Recently, Amy Rusiecki, race director of the Vermont 100, had to fend off social media critics after deciding to give awards to the top 10 male racers but only award the top five women finishers. Noting that 76 percent of the 2018 racers were male, she argued that the woman’s field was less competitive because it was smaller.
“The top 3.7 percent of men each year get recognized and the top 6.9 percent of female every year gets recognized,”Rusiecki wrote. “How is that unfair to the women?”
While the race ultimately awarded the top ten female and male runners, the debate illustrates trail running’s gender dilemma. Men outnumber women in our sport. The American Trail Running Association’s spring 2017 survey showed that just 42 percent of participants were female. The ultrarunning finisher statistics are even lower, with 34 percent female participation in 2017 according to Ultrarunning Magazine. When facing tight budgets and pressure to put on a quality event, awarding the top percentile of each gender rather than a set number of top finishers would seem to make sense.
But I believe awarding more male than female participants promotes an unfortunate message about athletics and gender. It says that men are better than women and deserve to dominate ultras, trail racing and the athletic world as a whole. It’s a version of a message we heard as young girls: sports are for boys. Thanks to that message, girls have 1.3 million fewer opportunities to play high school sports than boys and drop out of sports at a far higher rate. When a young girl sees that the vast majority of podium finishers at a race are male, she’ll think there’s no room for her in the sport.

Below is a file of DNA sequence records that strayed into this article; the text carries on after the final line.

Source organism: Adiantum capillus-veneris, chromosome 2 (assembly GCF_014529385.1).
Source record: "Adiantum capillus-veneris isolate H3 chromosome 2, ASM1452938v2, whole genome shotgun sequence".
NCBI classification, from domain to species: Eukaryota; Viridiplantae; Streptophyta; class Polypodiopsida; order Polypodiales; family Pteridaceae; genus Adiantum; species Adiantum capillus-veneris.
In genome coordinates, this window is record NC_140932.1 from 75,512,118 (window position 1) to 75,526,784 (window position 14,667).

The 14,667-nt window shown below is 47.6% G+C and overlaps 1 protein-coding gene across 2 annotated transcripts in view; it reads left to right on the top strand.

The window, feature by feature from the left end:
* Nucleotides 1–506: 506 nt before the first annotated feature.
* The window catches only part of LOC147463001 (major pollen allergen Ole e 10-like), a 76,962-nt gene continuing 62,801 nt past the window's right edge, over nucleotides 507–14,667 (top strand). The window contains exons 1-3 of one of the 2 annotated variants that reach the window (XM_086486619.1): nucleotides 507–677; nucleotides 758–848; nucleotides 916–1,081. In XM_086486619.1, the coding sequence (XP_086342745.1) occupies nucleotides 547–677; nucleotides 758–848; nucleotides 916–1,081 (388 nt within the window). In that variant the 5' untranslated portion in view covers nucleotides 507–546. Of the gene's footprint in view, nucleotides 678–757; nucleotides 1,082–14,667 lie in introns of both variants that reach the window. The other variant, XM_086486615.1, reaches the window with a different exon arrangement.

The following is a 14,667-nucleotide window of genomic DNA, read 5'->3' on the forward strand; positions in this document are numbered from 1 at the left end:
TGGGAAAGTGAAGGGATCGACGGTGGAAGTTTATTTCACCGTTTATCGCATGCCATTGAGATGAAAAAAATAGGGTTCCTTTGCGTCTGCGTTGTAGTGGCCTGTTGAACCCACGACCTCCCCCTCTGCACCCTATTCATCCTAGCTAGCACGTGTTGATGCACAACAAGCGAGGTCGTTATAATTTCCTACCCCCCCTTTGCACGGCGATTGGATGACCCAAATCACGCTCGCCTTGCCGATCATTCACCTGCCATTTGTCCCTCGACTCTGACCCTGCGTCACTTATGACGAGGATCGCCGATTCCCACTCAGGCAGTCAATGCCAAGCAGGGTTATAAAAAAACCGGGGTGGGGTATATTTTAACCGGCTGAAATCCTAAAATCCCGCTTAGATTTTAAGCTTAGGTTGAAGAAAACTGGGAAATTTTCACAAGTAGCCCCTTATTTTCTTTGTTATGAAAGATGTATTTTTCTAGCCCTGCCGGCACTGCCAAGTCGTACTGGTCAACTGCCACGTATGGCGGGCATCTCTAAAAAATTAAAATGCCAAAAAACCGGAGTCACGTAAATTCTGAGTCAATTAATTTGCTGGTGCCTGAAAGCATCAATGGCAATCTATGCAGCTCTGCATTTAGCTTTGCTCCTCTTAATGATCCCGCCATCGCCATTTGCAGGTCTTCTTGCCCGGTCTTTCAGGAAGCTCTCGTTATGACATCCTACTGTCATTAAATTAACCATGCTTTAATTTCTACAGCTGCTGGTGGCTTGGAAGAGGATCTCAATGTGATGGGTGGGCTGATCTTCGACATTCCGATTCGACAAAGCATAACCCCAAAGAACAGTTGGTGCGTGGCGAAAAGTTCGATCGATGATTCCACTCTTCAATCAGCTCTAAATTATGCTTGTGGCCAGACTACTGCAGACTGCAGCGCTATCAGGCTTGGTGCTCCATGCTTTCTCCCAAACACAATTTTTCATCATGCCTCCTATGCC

Trail running is male-dominated sport today but we can’t allow it to stay that way if we want the sport to grow. If we fail to inspire the women and girls who are reluctant to join the community it’s the sport’s loss. Growing the sport is the best way to stop race organizations from dismissing this argument for equal recognition Let’s not give race directors and gear companies a reason to award women unequally. Let’s focus on growth.
If you want to foster the growth of women in trail running, join and support community and running club levels who are encouraging female participation. Take the initiative in your personal life as well. Encourage women who might be intimidated by the sport or community. Try to persuade non-runner friends and acquaintances to try running in the dirt, and cheer them on as they grow within running. Through writing social media posts or word of mouth, share how rewarding trail and ultra running can be— even though it can be hard, scary or uncomfortable. Be a positive ambassador for trail running in your interactions with all trail runners. Most importantly, celebrate other women’s success even if it’s at the sake of your own.
There will never be equal opportunity in trail and ultra running if we don’t take the lead. By encouraging more women to compete and creating competition, we are paving the way for a boom in female opportunity and increasing our chances at true equality.